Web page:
The Unraveled Weaving Hoax

The 12th Annual Mid-Mississippi Art Competition, hosted by the Davenport Art Museum (now known as the Figge Art Museum), was open to any adult artist living within a 100-mile radius of the Quad-Cities. The museum received 786 entries, which were judged in various categories by an independent panel of jurors brought in from outside the region.

But at the award ceremony, held in October 1974, there were gasps and cries of surprise when artist Alexis Boyar walked up to the stage to receive the blue ribbon and $50 cash prize he had won for his entry in the weaving category.

The shock wasn't caused by the art. Alexis's piece, titled "Anitra's Dance," was described as a "small fiber wall hanging in off-white, with a range of interesting textures and a central phallic shape." Rather, the shock was caused by the artist himself, since he didn't seem to fit the entrance criteria. Specifically, he wasn't human. He was, in fact, a 6-year-old Afghan hound dog.

anitra dancealexis boyar
Left: "Anitra's Dance" by Alexis Boyar. Right: Alexis Boyar with his owner, Julie McDonald.

Alexis was led up to the stage by his owners, Elliott and Julie McDonald. Elliott was a Davenport lawyer, and his wife Julie was a writer and former chairman of the Iowa Arts Council. (See books by Julie McDonald on

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Elliott McDonald and Alexis
After accepting the award for Alexis, Julie McDonald explained that the piece of weaving had originally been an old mitten Alexis found during a walk in the park the previous winter. She noted, "He chewed it into a rather interesting shape. We thought it was interesting enough to enter in competition, but we were surprised when it won a prize.""

Elliott McDonald added, "This certainly affirms my faith in the integrity of the jurors. They didn't know the artist, where he went to school, where he had exhibited, or who his friends were. It proves that art is where you find it."

The award of the prize to Alexis caused some controversy. Two area artists told the McDonalds that entering a chewed mitten into the competition was "the all-time low in good taste." The McDonalds responded that they were "sorry anyone has been made unhappy by a dog's artistic accomplishment."

The McDonalds returned the $50 award to the museum, explaining, "We've awarded Alexis something more to his liking. We've given him an entire sofa all his own. It's an old one and he can chew on it all he wants to. But I don't think we will enter any more of his chewings in any art competition. Alexis will be able to retire as a winner."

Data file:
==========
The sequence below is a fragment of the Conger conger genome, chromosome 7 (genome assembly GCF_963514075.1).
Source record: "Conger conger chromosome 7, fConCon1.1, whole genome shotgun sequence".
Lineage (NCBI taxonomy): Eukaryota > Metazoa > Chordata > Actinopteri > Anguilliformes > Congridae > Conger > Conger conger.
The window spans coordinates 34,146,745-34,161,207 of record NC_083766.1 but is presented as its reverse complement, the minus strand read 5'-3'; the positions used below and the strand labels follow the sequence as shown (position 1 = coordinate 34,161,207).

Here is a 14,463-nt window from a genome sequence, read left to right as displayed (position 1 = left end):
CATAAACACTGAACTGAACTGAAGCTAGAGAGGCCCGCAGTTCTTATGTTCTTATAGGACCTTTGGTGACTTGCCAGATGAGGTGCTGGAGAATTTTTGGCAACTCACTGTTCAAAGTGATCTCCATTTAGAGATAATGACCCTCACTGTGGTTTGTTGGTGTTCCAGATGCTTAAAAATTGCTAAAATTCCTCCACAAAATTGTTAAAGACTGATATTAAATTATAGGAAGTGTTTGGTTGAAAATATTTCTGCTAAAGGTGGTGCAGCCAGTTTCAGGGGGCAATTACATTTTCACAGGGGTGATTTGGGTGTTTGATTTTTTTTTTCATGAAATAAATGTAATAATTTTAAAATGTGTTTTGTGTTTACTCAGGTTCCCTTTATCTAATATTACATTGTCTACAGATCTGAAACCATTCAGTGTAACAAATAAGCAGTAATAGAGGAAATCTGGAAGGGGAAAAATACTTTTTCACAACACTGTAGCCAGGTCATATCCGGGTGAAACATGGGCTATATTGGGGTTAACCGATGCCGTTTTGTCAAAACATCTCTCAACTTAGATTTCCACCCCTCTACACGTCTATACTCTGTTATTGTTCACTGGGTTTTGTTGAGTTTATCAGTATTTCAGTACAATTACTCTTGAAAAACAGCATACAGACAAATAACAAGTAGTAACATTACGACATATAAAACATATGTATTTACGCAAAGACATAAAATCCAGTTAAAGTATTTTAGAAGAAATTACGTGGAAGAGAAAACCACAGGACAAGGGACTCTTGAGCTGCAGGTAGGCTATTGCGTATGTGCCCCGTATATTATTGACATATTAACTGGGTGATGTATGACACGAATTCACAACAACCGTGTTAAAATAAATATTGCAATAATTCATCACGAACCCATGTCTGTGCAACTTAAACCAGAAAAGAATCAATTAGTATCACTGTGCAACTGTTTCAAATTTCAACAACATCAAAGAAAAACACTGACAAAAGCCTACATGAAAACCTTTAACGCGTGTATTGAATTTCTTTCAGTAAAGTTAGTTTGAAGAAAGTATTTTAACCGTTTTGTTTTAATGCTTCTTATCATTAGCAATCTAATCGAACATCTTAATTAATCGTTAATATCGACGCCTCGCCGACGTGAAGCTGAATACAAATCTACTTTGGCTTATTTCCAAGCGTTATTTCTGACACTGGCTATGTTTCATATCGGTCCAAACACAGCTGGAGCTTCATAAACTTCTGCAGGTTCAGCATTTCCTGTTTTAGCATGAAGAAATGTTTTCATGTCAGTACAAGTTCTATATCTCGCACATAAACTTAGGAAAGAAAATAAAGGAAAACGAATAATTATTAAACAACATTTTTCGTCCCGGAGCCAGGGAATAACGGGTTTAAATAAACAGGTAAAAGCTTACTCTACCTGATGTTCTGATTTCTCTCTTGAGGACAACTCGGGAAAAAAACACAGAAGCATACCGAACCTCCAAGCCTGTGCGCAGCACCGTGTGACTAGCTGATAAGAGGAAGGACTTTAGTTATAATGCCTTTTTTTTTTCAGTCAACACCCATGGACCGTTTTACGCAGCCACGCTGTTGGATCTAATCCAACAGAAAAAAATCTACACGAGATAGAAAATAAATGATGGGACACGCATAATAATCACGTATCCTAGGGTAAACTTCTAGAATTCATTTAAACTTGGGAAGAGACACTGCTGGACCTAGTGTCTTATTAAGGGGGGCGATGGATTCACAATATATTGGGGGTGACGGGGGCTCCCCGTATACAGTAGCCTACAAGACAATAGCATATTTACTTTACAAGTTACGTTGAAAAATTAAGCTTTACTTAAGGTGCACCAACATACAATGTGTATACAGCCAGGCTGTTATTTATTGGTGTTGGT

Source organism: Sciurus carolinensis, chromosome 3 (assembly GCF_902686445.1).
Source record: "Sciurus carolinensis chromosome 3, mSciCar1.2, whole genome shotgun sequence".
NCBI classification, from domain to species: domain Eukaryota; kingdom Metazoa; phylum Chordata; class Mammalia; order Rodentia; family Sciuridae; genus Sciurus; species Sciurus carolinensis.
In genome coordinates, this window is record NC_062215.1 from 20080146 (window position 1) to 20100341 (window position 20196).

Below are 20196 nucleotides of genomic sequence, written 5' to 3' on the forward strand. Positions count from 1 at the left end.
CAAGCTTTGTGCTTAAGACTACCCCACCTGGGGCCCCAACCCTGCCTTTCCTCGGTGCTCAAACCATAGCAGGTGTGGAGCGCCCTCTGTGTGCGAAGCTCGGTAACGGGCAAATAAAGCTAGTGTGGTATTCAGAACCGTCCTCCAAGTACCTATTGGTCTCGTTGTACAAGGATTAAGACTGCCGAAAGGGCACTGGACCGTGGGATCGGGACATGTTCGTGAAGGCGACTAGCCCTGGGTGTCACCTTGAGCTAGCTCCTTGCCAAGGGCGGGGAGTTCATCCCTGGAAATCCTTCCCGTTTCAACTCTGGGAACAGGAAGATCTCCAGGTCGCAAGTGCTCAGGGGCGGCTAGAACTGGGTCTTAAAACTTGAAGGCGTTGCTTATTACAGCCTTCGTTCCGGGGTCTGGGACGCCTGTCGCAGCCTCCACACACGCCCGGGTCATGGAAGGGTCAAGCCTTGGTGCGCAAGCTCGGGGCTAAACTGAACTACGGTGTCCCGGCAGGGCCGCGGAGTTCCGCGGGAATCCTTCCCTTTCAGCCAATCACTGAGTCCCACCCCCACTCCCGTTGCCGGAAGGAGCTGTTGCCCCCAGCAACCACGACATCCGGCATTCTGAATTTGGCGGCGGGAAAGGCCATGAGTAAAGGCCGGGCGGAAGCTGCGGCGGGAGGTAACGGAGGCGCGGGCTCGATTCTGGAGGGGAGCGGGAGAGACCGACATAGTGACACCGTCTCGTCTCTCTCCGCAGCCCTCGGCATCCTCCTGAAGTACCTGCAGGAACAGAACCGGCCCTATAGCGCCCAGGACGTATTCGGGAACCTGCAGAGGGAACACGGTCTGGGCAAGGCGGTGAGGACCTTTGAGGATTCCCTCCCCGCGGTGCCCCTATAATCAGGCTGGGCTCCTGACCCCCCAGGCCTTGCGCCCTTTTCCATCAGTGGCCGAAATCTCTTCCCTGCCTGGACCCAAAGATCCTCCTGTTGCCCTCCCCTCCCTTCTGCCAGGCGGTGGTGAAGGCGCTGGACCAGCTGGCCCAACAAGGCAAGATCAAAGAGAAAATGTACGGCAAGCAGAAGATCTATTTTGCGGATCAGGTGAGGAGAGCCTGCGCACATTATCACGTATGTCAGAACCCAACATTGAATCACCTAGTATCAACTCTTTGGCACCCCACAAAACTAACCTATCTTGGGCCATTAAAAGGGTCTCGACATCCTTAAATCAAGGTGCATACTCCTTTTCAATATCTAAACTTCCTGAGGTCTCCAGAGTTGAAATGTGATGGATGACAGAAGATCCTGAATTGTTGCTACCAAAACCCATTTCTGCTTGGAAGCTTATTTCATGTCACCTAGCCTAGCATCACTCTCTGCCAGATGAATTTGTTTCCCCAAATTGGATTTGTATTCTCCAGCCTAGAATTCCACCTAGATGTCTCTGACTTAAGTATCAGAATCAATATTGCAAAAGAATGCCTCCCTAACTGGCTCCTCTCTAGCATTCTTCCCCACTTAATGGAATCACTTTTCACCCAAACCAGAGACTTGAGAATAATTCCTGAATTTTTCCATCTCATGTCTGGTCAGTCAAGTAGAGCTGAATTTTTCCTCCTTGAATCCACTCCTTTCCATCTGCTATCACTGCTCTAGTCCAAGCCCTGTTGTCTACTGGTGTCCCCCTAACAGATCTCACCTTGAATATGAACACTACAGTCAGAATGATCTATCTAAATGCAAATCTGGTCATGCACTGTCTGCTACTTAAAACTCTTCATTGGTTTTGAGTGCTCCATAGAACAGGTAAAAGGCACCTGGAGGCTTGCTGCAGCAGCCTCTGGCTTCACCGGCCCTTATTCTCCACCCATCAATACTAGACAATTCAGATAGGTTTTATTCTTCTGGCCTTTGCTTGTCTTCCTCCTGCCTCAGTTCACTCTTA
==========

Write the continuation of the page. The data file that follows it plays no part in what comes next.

The canine art of Alexis Boyar recalled the work of the monkey artist Pierre Brassau, exhibited at a Swedish art show in 1964.

An Art Show for Dogs
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Alexis Boyar at the Dog Art Show
Alexis Boyar's victory in the Mid-Mississippi Art Competition inspired the Quad Cities Dog Obedience Club to hold an art competition of its own the following April — open only to canine artists. Entries were judged in categories that included "Fiber, Warp and Woof" (well-chewed scarves, sweaters and gloves), "Rubber or Plastic Destruction" (balls, hoses, overshoes, with tooth filigree), "Wood Wonders" (chewed or clawed door panels and ball bats), "Metal Messes" (mangled wire objects), and "Found Objects" (anything the dog drags home and 'improves').

The entries were judged by Iowa state representative Robert F. Bina (who was also head of the Palmer Junior College art department).

Alexis served as an honorary judge, and his chewed mitten was displayed under glass during the show. However, Alexis didn't submit a work. Julie McDonald said, "now that he's won a blue ribbon against humans, he can't be bothered competing against dogs."

Predictably, there were many entries in the fiber category, as well as quote a few chewed plastic bottles.

The Best-of-Show award went to a black poodle named Kelly for a well-chewed quilt. A malamute named Adam won two awards, for a plastic planter with nibbled edges and a hoe handle with dental pointillism.

The Dog Club admitted it had been worried that a human artist might try to sneak a work into the competition, but that didn't happen. Or, at least, no human artist won a prize.
Links and References
  • "Dog chews out art prize" (Oct 24, 1974). The Southeast Missourian.
  • Mobley, C.T. (Apr 15, 1975). "Black poodle walks off with top dog art prize," Mt. Vernon Register News.
  • "Pup Art: Dog's old mitten wins top prize" (Oct 25, 1974). The Milwaukee Journal.
  • "Some artists miffed by dog winning prize" (Oct 26, 1974). The Times Standard: 16.


Well, the critters may not call their creations 'inspired' by the same definitions as humans, but I think I like their creations better than imagined deities and demigods on toast or stains. I mean, look at massive beaver dams, or the ornate stuff of bowerbirds. Surely these are more deserving of awards?

Posted by hulitoons  on  Fri Dec 23, 2011  at  01:43 PM